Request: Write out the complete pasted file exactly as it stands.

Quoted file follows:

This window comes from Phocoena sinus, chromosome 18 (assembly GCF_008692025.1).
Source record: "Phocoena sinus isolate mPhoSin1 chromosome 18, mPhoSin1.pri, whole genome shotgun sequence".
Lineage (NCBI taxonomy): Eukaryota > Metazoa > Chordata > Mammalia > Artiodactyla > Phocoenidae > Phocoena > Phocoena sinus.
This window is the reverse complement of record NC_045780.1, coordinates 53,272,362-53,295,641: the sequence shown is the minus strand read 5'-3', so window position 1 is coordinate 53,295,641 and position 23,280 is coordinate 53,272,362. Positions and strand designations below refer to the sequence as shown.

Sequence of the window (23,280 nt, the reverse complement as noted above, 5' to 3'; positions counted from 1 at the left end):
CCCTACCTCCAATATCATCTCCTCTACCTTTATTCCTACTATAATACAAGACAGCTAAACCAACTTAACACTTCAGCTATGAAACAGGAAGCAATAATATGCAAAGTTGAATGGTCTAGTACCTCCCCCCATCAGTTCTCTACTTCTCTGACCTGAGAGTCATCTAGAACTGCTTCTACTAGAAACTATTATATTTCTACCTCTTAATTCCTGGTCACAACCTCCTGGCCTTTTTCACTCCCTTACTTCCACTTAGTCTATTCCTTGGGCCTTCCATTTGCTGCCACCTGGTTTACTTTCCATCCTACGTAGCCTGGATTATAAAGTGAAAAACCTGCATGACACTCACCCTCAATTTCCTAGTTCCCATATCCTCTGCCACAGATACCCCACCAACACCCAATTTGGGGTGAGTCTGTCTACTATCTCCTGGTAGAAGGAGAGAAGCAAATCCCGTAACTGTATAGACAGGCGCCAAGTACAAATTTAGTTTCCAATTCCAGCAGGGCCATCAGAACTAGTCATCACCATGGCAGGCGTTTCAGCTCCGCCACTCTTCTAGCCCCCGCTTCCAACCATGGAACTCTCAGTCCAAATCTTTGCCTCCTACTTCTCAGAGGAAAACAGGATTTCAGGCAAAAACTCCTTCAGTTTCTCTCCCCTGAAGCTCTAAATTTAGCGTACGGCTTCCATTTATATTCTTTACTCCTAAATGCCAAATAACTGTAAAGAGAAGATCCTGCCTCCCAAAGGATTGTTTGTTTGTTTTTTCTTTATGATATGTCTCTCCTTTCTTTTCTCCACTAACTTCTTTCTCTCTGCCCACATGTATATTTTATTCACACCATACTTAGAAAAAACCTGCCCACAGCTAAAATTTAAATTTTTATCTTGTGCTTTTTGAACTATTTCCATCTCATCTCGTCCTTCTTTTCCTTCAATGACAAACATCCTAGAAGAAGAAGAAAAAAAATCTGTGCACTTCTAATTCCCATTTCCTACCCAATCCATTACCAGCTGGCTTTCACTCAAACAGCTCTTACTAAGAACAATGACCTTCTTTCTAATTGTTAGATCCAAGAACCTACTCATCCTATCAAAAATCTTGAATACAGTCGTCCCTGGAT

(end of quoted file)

This window comes from Phocoena sinus, chromosome 18 (assembly GCF_008692025.1).
Source record: "Phocoena sinus isolate mPhoSin1 chromosome 18, mPhoSin1.pri, whole genome shotgun sequence".
Lineage (NCBI taxonomy): Eukaryota > Metazoa > Chordata > Mammalia > Artiodactyla > Phocoenidae > Phocoena > Phocoena sinus.
This window is the reverse complement of record NC_045780.1, coordinates 53,272,362-53,295,641: the sequence shown is the minus strand read 5'-3', so window position 1 is coordinate 53,295,641 and position 23,280 is coordinate 53,272,362. Positions and strand designations below refer to the sequence as shown.

Sequence of the window (23,280 nt, the reverse complement as noted above, 5' to 3'; positions counted from 1 at the left end):
CCCTACCTCCAATATCATCTCCTCTACCTTTATTCCTACTATAATACAAGACAGCTAAACCAACTTAACACTTCAGCTATGAAACAGGAAGCAATAATATGCAAAGTTGAATGGTCTAGTACCTCCCCCCATCAGTTCTCTACTTCTCTGACCTGAGAGTCATCTAGAACTGCTTCTACTAGAAACTATTATATTTCTACCTCTTAATTCCTGGTCACAACCTCCTGGCCTTTTTCACTCCCTTACTTCCACTTAGTCTATTCCTTGGGCCTTCCATTTGCTGCCACCTGGTTTACTTTCCATCCTACGTAGCCTGGATTATAAAGTGAAAAACCTGCATGACACTCACCCTCAATTTCCTAGTTCCCATATCCTCTGCCACAGATACCCCACCAACACCCAATTTGGGGTGAGTCTGTCTACTATCTCCTGGTAGAAGGAGAGAAGCAAATCCCGTAACTGTATAGACAGGCGCCAAGTACAAATTTAGTTTCCAATTCCAGCAGGGCCATCAGAACTAGTCATCACCATGGCAGGCGTTTCAGCTCCGCCACTCTTCTAGCCCCCGCTTCCAACCATGGAACTCTCAGTCCAAATCTTTGCCTCCTACTTCTCAGAGGAAAACAGGATTTCAGGCAAAAACTCCTTCAGTTTCTCTCCCCTGAAGCTCTAAATTTAGCGTACGGCTTCCATTTATATTCTTTACTCCTAAATGCCAAATAACTGTAAAGAGAAGATCCTGCCTCCCAAAGGATTGTTTGTTTGTTTTTTCTTTATGATATGTCTCTCCTTTCTTTTCTCCACTAACTTCTTTCTCTCTGCCCACATGTATATTTTATTCACACCATACTTAGAAAAAACCTGCCCACAGCTAAAATTTAAATTTTTATCTTGTGCTTTTTGAACTATTTCCATCTCATCTCGTCCTTCTTTTCCTTCAATGACAAACATCCTAGAAGAAGAAGAAAAAAAATCTGTGCACTTCTAATTCCCATTTCCTACCCAATCCATTACCAGCTGGCTTTCACTCAAACAGCTCTTACTAAGAACAATGACCTTCTTTCTAATTGTTAGATCCAAGAACCTACTCATCCTATCAAAAATCTTGAATACAGTCGTCCCTGGAT